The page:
Canson Baryta vs. Etching Rag vs. Epson Premium Luster

Started Mar 22, 2013 | Discussions
motion
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Canson Baryta vs. Etching Rag vs. Epson Premium Luster
Mar 22, 2013

I've just had a few of test shots printed with various paper and am comparing Canson Baryta photographique to Canson Etching Rag. To me the Baryta seems to give very smooth and even results while the Etching Rag looks more like a paper version of a canvas -nice structure, but not the smooth appearance of Baryta. Finally, I compare both to Epson Premium Luster and find the Baryta very similar.

So what are the various uses of these paper types -what are they meant for and best for?

Hugowolf
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Re: Canson Baryta vs. Etching Rag vs. Epson Premium Luster
In reply to motion, Mar 22, 2013

Paper choice is a very personal thing. It is based on your conception of how you want the final print to look, and is often very image specific. And if they are going under glass, some of the differences are moot.

Canson Baryta Photographique is 310 g/m², Epson Premium Lustre is 260 g/m², the baryta is a more substantial paper. The Canson is a baryta paper, it gets its whiteness from the barium sulphate layer, the Epson paper gets its whiteness from optical brightening agents (OBAs), and OBAs fade quickly over time and look less white under UV protective glass because the whiteness they produce comes from pushing the spectrum around the 230 nanometer mark, which is close to the UV area of the spectrum. The Canson paper is acid and lignin free, the Epson may be too, but I don't know.

In short, the Canson paper is of archival quality, the Epson is not. That isn't to say that Epson Premium Lustre is a bad paper, I use a lot of both these two papers

I don't use Edition Etching, but I use a similar paper from Hahnemühle, German Etching. The Canson paper is cotton rag, the Hahnemühle is made from wood pulp. It holds detail better than most textured papers but still retains its texture and feel in the white areas.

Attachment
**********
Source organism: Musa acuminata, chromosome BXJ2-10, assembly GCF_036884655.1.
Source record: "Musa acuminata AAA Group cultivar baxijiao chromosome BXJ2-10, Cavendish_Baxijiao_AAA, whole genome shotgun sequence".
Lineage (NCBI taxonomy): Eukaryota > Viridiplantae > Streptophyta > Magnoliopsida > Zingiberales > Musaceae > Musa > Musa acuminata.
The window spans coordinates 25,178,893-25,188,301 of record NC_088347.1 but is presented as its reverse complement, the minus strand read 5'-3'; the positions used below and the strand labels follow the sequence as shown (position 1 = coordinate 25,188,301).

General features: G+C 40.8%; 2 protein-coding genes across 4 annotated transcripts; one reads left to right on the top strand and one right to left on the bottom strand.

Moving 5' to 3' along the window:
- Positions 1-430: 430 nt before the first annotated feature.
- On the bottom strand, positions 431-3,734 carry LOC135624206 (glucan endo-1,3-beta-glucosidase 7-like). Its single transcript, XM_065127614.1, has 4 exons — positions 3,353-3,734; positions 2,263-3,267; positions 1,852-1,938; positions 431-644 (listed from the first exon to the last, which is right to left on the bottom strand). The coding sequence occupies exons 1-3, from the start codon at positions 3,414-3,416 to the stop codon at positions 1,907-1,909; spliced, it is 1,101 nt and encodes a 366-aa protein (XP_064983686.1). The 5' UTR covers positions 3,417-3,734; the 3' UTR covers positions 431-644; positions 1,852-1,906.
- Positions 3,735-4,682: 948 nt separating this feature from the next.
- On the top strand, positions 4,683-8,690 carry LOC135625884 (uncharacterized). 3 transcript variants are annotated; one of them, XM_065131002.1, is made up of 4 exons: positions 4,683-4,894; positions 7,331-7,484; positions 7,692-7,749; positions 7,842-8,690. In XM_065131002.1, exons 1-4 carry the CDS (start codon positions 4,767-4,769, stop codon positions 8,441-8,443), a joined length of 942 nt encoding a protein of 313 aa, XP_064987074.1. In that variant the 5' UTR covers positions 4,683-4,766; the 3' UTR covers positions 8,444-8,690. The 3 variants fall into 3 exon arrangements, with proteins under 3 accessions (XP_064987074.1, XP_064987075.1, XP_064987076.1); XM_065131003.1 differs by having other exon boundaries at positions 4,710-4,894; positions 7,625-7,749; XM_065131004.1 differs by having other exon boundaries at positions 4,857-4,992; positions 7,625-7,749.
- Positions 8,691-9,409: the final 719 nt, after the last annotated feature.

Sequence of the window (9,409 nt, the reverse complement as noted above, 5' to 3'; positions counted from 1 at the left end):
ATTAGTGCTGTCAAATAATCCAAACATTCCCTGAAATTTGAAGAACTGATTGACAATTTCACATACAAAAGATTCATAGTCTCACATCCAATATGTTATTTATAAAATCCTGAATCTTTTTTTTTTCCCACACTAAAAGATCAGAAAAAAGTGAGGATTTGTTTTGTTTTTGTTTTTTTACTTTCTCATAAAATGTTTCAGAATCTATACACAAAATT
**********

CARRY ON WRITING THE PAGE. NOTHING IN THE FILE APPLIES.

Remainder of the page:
The smooth cotton rag papers are more popular with photographers than textured ones. Hahnemühle Photo Rag 308 is probably the most widely used, but I have a preference for Canson Rag Photographique 310. The Hahnemühle paper contains a small amount of OBAs, the Canson has none. The Canson paper is a little smoother, although Hahnemühle do make an 'ultra smooth' version of their rag.

Brian A

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Howard Moftich
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Re: Canson Baryta vs. Etching Rag vs. Epson Premium Luster
In reply to Hugowolf, Mar 22, 2013

Brian,

Have you compared Rag Photographique vs. Platine?  If so, thoughts?

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Hugowolf
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Re: Canson Baryta vs. Etching Rag vs. Epson Premium Luster
In reply to Howard Moftich, Mar 22, 2013

Howard Moftich wrote:

Have you compared Rag Photographique vs. Platine? If so, thoughts?

The Canson Platine is more comparable with other cotton rag barytas, such as Museo Silver Rag, Hahnemühle Photo Rag Pearl, and Hahnemühle Photo Rag Satin, than with pulp based papers like Baryta Photographique and Ilford Gold Fibre Silk.

The rag based papers tend to be glossier and more textured than the pulp based papers; but I haven't had a good look at the Hahnemühle Satin.

They are generally more expensive, but the fact they are cotton is a selling point with some customers. It is difficult to describe the differences, because they are subtle, but not as subtle as the differences between Baryta Photographique and GFS, which appear to have the same barium sulphate layer (maybe applied by the same company) and the slight surface differences seem to be from the different underlying paper bases.

I went to Platine when there were production problems with Silver Rag, and I haven't regretted it. But I do regret not stocking a US made paper anymore. Silver Rag prices really dropped after their problems, and I may consider it again when I need to restock. They claim the production problem are gone, and to have admitted they had a problem is a good sign.

You really need to get samples and try them for yourself. I know, yet another couple of sample packs, most of which won't get used, but it is really the only way.

Note: Hahnemühle do two different fine art sample packs: one glossy and canvas, the other matte.

Brian A

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canon person
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To Brian A:
In reply to Hugowolf, Mar 25, 2013

I was greatly impressed with your knowledge in one of your replies here.  VERY IMPRESSIVE.  Thanks for sharing that information!!

Canon Person

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